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What Are Solar Eclipses?

A solar eclipse is a spectacular sight and a rare astronomical event. Each one is only visible from a limited area.

Illustration of a partial, annular, and a total solar eclipse.

The darkest phases of solar eclipses.

Solar eclipses can have a maximum point which is either partial, annular, or total. Hybrid eclipses have an annular and total maximum point in different locations.

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The Moon Eclipses the Sun

An eclipse of the Sun happens when the New Moon moves between the Sun and Earth, blocking out the Sun's rays and casting a shadow on parts of Earth.

The Moon's shadow is not big enough to engulf the entire planet, so the shadow is always limited to a certain area (see map illustrations below). This area changes during the course of the eclipse because the Moon and Earth are in constant motion: Earth continuously rotates around its axis while it orbits the Sun, and the Moon orbits Earth. This is why solar eclipses seem to travel from one place to another

Types of Solar Eclipses

There are 4 different types of solar eclipses. How much of the Sun's disk is eclipsed, the eclipse magnitude, depends on which part of the Moon's shadow falls on Earth.

  1. Partial solar eclipses occur when the Moon only partly obscures the Sun's disk and casts only its penumbra on Earth.
  2. Annular solar eclipses take place when the Moon's disk is not big enough to cover the entire disk of the Sun, and the Sun's outer edges remain visible to form a ring of fire in the sky. An annular eclipse of the Sun takes place when the Moon is near apogee, and the Moon's antumbra falls on Earth.
  3. Total solar eclipses happen when the Moon completely covers the Sun, and it can only take place when the Moon is near perigee, the point of the Moon's orbit closest to Earth. You can only see a total solar eclipse if you're in the path where the Moon's casts its darkest shadow, the umbra.
  4. Hybrid Solar Eclipses, also known as annular-total eclipses, are the rarest type. They occur when the same eclipse changes from an annular to a total solar eclipse, and/or vice versa, along the eclipse's path.

Solar Eclipses Mainly Look Partial

Solar eclipses are only visible from within the area on Earth where the Moon's shadow falls, and the closer you are to the center of the shadow's path, the bigger the eclipse looks.

Solar eclipses are usually named for their darkest, or maximum, point. The exception is the hybrid eclipse.

The darkest point of solar eclipses is only visible from a small area. In most places and for most of the duration, total, annular, and hybrid eclipses look like a partial solar eclipse.

Only around New Moon

For a solar eclipse to take place, the Sun, the Moon, and Earth must be aligned in a perfect or near perfect straight line–an alignment astronomers call syzygy. This happens around New Moon every lunar month.

So, why isn't there a solar eclipse every New Moon night?

There are 2 reasons:

  1. The New Moon has to be near a lunar node. These nodes are 2 points where the plane of the Moon's orbital path around Earth meets Earth's orbital plane around the Sun–the ecliptic. The paths meet because the plane of the Moon's path around Earth is inclined at an angle of approximately 5° to the ecliptic.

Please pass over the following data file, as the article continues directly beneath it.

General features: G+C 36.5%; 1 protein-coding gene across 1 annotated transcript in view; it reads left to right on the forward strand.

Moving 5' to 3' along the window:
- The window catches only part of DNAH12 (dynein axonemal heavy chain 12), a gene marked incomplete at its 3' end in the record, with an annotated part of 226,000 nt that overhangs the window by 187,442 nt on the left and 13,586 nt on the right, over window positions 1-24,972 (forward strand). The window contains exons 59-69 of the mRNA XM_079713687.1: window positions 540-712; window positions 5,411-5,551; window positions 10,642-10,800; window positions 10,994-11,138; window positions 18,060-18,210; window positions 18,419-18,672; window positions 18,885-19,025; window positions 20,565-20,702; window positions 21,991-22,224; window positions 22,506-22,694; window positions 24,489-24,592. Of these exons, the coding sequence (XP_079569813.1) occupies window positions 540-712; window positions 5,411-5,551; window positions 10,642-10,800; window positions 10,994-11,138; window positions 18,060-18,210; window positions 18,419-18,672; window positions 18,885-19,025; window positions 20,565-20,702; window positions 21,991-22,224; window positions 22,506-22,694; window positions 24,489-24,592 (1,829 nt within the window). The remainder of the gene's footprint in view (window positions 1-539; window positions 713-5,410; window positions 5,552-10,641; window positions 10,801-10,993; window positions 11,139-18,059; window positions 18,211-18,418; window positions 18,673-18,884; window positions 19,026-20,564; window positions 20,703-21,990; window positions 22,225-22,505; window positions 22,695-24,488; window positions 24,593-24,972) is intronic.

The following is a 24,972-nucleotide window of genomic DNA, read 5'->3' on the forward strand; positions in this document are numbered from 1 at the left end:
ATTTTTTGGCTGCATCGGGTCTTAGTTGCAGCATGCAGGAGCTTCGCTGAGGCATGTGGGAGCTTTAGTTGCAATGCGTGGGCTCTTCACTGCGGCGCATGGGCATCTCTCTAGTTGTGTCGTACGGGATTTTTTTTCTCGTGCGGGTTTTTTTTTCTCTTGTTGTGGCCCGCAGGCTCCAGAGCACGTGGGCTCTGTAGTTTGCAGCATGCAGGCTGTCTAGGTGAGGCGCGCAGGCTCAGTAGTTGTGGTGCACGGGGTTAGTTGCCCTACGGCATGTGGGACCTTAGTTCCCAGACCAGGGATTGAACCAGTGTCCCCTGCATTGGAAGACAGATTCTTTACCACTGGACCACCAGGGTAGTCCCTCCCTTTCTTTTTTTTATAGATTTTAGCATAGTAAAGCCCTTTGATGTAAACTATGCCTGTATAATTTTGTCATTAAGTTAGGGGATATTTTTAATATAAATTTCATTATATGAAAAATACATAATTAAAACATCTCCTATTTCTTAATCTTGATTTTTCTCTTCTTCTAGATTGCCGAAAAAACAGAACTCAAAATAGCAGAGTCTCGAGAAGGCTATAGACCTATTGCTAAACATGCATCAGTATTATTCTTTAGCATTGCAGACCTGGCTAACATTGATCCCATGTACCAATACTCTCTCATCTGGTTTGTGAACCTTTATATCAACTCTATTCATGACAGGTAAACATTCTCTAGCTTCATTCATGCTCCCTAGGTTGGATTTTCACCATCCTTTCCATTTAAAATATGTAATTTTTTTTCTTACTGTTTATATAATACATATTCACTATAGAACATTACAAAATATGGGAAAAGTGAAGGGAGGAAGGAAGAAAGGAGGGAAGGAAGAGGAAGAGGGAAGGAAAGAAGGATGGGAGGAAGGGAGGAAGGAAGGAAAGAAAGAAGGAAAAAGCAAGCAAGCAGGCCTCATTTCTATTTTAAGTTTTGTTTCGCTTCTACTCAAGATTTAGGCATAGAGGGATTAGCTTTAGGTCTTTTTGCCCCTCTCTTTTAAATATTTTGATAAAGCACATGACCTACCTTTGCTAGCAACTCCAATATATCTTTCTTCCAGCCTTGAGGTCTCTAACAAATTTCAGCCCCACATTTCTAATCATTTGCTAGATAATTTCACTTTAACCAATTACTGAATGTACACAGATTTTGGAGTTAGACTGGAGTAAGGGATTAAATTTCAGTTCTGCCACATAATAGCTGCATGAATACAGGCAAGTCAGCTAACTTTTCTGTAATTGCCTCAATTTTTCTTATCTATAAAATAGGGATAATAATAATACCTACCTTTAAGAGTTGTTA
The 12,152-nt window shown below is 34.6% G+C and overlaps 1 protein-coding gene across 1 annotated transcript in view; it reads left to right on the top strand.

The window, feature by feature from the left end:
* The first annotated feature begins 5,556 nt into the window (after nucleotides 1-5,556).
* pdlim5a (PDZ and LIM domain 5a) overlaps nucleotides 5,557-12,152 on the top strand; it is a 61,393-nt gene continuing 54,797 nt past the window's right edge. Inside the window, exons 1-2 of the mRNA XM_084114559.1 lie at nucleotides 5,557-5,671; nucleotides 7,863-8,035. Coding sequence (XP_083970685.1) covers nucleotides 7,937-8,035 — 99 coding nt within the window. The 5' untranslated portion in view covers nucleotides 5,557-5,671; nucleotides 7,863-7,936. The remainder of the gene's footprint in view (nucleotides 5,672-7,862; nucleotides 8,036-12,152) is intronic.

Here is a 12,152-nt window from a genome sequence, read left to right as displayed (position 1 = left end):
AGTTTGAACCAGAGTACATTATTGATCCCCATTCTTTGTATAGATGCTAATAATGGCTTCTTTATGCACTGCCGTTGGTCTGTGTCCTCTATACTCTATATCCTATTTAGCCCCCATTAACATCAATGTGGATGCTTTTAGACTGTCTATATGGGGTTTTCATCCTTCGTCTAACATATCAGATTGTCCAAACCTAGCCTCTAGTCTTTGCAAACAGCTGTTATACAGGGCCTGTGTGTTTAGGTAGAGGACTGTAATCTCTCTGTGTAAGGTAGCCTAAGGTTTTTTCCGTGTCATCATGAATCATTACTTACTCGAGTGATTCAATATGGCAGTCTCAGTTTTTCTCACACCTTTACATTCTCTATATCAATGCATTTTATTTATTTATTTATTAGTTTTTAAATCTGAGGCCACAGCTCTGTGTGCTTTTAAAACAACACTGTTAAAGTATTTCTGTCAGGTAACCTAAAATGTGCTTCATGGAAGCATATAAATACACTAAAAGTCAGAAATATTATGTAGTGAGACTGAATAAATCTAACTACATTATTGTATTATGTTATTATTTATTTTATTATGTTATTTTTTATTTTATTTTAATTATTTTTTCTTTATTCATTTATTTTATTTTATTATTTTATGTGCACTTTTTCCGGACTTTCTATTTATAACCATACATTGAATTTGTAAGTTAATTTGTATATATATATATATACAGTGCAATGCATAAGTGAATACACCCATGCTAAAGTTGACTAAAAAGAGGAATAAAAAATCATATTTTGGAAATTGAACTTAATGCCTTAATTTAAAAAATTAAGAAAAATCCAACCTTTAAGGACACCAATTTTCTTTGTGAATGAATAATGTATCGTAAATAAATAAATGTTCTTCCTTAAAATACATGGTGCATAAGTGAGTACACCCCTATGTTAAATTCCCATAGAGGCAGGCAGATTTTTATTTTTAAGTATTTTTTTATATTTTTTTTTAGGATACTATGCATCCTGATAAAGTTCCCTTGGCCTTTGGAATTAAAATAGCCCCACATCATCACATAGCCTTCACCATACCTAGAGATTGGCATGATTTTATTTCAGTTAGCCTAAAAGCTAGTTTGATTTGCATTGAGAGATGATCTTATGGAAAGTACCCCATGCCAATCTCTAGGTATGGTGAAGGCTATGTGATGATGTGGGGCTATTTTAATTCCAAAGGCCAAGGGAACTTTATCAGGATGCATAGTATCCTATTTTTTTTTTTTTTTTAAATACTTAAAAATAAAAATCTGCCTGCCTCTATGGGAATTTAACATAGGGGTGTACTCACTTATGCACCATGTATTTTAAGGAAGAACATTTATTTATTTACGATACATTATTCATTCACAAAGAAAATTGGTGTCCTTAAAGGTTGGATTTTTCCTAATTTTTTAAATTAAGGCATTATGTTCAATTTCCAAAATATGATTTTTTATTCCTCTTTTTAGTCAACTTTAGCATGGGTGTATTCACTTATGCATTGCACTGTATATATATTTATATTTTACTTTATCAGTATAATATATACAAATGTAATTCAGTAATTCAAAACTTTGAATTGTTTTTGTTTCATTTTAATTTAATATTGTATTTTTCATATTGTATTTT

2. The Sun must also be close to a lunar node so it can form a perfect or near-perfect line with the Moon and Earth. This alignment occurs a little less than 6 months apart, and it lasts, on average, around 34.5 days. It is only during this time–the eclipse season–that eclipses can take place.

When there is a Full Moon during the eclipse season, we see a lunar eclipse.

Protect Your Eyes!

Never look directly at the Sun, eclipsed or otherwise, without any protective eyewear. The Sun’s UV radiation can burn the retinas in your eyes leading to permanent damage or even blindness.

The best way to safely watch a total solar eclipse is to wear protective eclipse glasses or to project an image of the eclipsed Sun using a pinhole projector.

Upcoming 5 Solar Eclipses

More details about upcoming Eclipses

Topics: Sun, Moon, Astronomy, Eclipses

Next Partial Solar Eclipse

82Days 21Hrs 35Mins 26Secs

Partial Solar Eclipse

Jul 13, 2018 at 01:48 UTCSee more


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Eclipse Lookup

Solar Eclipses

  1. When Is the Next Solar Eclipse?
  2. Different Types of Eclipses
  3. What Are Solar Eclipses?
  4. How Often Do Solar Eclipses Occur?
  5. Total Solar Eclipses
  6. Partial Solar Eclipses
  7. Annular Solar Eclipses
  8. Hybrid Solar Eclipses
  9. Solar Eclipses in History
  10. Solar Eclipse Myths
  11. Magnitude of Eclipses

Eclipses



Protect Your Eyes

  1. Never Look Directly at the Sun
  2. Simple Pinhole Projector
  3. Eclipse Projector in a Box
  4. Binoculars / Telescope Projector

Eclipses & Transits



Eclipse Shadows

  1. Umbra
  2. Penumbra
  3. Antumbra

Why Are There 3 Shadows?

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Why 3 Shadows?

The Earth and the Moon cast 3 different shadows: umbra, penumbra, and antumbra. Why are there 3 types of shadows and how are they defined? more

What Is the Antumbra?

The antumbra is the lighter part of a shadow that forms at a certain distance from the object casting the shadow. It is involved in annular solar eclipses and planet transits. more

Lunar Eclipse Penumbral

What Is the Penumbra?

The penumbra is the lighter outer part of a shadow. The Moon's penumbra causes partial solar eclipses, and the Earth's penumbra is involved in penumbral lunar eclipses. more

What Is the Umbra?

The umbra is the dark center portion of a shadow. The Moon's umbra causes total solar eclipses, and the Earth's umbra is involved in total and partial lunar eclipses. more